Originally Posted by LFS
On the insurance subject: I am involved in running a non-profit that includes a preschool. As you can imagine, we have lots of insurance for stuff, including if one of our teachers Sanduskies. Each year when we renew the policy we have to stipulate that we're following certain guidelines (many of which are required for licensing anyway) like doing background checks on employees working with kids. We also have to have established policies for this stuff - as an example, a teacher is never supposed to be alone in a room with a single student.
Impossible to guess exactly what PSU agreed to do when they got their liability insurance, but you have to imagine they agreed to some method of keeping something like this from happening. If the evidence does indeed turn out to suggest/prove that the leadership shat the bed on this as badly as has been reported, I would think the insurance company will have a pretty good case for not being stuck with the bill.
PSU is stuck between a rock and a hard place with respect to their liability insurers. If PSU ultimately fails to shift the cost of victim settlements off onto their insurers, they'll wind up having to pay the claims from their endowment. That is likely to enrage alumni and donors who didn't envisage their money going to pay off victims of a child rapist. The insurers, for their part, can't be blamed for trying to get out of paying the claims - especially if it can be proven that they were intentionally (and deceitfully) lied to and misled concerning Sandusky. Considering what has come out in these recent emails, it will be interesting if the insurer's lawsuit against PSU actually goes to trial.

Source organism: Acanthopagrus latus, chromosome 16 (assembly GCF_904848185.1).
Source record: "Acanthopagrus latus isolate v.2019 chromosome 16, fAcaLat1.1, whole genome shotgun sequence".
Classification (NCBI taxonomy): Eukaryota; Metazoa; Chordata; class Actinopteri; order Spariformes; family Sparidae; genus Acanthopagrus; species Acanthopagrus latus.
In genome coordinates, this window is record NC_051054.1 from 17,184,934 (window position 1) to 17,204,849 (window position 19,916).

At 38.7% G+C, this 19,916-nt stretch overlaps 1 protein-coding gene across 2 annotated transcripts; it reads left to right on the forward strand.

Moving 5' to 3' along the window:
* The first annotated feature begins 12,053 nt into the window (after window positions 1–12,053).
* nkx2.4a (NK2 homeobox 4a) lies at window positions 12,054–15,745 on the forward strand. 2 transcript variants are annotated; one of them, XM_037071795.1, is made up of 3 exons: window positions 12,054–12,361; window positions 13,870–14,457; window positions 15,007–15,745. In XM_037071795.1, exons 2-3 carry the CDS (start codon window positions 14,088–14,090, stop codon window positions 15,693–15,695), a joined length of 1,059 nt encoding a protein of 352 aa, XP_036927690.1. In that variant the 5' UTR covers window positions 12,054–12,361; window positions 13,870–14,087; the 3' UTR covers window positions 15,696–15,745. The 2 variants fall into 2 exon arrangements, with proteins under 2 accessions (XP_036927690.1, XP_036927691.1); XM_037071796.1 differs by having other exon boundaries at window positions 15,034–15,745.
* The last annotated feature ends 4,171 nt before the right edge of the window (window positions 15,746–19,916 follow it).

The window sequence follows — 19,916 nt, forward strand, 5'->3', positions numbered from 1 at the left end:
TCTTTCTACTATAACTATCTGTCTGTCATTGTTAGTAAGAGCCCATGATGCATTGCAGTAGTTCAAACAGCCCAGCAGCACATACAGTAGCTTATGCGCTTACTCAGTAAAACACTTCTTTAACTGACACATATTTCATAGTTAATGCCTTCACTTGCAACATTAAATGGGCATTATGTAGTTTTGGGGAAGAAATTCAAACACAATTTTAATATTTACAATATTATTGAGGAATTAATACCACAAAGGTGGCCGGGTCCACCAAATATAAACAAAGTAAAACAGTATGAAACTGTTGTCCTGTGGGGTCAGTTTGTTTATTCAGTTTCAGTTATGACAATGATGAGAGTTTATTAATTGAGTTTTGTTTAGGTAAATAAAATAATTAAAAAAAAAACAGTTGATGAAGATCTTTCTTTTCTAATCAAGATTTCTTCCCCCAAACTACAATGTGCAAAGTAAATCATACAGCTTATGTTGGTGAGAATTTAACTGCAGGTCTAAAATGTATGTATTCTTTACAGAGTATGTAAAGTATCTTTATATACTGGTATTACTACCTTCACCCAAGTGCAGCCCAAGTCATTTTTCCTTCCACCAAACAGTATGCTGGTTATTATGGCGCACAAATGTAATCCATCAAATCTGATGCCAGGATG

Shivers must have went up the spines of PSU administrators and their insurers when Sandusky was found guilty on 45 counts. That is twelve men and women reaching a unanimous verdict against Sandusky - and by inference PSU - on 45 counts of criminal conduct. The burden of proof is less demanding in civil court, so it's suddenly obvious why PSU is issuing a public statement inviting the victims to join them in a "dialogue" aimed at furthering communication between the parties. A cynic like me might speculate that this "dialogue" is intended more as a feeling out process to try and get an idea of how little - or how much - the victims might be willing to settle for and whether PSU would be better off to go ahead and take their chances with a jury. (If the lawyers representing the eight victims demand $50 million [each] to avoid going to trial, PSU may decide to go ahead and roll the dice ...)
PSU's legal strategy can be summed up in a single phrase: "The goal now is to limit damage from payouts to an absolute minimum." PSU probably has some of the best lawyers in the country - along with a contingent of public relations advisors - counseling them on how best to go about achieving that goal.